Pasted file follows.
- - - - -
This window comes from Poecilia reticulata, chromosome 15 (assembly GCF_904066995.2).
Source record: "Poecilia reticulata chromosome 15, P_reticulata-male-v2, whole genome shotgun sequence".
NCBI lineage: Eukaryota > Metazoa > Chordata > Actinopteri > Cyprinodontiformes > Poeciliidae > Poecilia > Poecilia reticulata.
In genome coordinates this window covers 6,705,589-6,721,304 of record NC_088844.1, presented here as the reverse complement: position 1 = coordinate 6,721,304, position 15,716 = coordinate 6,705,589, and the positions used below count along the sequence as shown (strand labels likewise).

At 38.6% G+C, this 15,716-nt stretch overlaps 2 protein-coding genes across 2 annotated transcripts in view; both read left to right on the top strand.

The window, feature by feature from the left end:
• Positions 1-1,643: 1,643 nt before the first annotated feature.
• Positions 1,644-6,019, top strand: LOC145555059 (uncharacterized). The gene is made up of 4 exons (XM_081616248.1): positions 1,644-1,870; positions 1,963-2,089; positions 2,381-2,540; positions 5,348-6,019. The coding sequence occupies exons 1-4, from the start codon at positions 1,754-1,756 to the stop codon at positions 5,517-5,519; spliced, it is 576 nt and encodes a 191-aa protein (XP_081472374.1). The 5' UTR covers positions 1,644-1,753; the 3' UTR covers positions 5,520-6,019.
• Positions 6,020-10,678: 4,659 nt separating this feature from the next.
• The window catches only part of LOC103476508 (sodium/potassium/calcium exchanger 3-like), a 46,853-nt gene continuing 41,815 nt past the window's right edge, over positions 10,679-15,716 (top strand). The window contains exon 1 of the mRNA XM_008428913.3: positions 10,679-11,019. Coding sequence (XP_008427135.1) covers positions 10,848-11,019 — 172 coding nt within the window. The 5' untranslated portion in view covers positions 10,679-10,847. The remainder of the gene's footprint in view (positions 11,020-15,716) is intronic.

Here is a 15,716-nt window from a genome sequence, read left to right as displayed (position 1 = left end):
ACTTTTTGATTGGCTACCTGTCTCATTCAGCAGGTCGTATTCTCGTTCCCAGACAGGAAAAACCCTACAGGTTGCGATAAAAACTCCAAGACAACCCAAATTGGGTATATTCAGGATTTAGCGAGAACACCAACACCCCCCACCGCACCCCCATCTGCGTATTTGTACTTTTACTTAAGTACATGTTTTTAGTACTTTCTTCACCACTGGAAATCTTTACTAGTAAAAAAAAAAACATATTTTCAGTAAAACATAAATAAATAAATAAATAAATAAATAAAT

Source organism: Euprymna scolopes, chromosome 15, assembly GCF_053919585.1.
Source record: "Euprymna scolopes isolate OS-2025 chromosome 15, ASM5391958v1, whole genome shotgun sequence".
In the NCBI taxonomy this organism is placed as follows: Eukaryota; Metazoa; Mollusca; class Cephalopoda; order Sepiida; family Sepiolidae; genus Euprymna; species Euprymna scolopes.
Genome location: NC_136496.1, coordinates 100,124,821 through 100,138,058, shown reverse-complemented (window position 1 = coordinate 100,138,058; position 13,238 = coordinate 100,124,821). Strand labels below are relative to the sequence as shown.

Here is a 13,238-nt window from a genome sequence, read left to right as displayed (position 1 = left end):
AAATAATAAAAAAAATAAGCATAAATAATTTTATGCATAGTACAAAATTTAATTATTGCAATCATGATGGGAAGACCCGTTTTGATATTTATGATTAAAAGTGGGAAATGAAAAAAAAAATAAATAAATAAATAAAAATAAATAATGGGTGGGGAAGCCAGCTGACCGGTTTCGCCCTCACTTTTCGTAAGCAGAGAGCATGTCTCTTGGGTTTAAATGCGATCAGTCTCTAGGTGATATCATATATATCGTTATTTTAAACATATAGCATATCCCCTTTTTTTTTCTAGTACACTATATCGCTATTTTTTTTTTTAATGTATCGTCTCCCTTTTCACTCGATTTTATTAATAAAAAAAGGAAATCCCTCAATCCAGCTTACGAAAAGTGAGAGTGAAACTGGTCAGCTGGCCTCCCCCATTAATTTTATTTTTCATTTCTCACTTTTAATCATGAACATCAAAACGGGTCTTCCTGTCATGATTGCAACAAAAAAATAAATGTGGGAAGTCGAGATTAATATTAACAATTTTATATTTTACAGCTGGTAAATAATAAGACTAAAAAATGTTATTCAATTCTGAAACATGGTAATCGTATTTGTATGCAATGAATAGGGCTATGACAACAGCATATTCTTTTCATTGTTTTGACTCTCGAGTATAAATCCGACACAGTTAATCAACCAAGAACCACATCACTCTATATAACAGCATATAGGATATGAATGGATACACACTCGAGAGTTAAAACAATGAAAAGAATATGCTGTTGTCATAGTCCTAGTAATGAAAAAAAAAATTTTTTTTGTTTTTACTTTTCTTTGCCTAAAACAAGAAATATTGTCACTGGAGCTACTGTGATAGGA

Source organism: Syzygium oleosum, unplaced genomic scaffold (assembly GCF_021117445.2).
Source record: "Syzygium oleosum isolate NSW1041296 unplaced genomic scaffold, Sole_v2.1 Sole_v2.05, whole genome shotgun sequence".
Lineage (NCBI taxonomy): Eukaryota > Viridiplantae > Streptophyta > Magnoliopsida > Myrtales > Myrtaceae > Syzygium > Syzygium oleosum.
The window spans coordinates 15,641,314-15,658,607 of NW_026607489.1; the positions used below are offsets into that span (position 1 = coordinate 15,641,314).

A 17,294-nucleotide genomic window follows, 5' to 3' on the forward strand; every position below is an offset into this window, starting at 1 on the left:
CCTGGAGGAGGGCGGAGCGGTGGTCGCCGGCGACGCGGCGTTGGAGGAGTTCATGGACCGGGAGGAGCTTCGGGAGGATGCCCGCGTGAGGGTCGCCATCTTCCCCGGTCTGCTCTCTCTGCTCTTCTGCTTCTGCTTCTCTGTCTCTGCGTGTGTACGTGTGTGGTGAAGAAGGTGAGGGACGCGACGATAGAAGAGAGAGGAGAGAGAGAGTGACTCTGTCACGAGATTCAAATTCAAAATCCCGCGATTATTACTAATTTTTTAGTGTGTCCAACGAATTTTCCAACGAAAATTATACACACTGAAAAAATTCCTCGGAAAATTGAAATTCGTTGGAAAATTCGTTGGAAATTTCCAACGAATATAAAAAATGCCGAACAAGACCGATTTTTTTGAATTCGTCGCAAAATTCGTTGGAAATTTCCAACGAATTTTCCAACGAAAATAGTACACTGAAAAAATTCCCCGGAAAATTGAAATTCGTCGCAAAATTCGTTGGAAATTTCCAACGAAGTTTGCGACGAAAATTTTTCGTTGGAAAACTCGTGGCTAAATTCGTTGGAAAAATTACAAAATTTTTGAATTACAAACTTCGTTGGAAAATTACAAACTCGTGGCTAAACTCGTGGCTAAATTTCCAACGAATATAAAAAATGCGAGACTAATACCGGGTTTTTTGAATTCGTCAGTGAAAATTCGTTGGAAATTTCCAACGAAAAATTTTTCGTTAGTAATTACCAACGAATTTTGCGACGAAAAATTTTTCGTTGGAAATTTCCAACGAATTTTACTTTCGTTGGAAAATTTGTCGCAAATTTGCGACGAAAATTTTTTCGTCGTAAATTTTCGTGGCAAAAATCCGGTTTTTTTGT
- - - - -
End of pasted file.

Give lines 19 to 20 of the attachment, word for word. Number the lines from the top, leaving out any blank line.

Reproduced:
Source organism: Syzygium oleosum, unplaced genomic scaffold (assembly GCF_021117445.2).
Source record: "Syzygium oleosum isolate NSW1041296 unplaced genomic scaffold, Sole_v2.1 Sole_v2.05, whole genome shotgun sequence".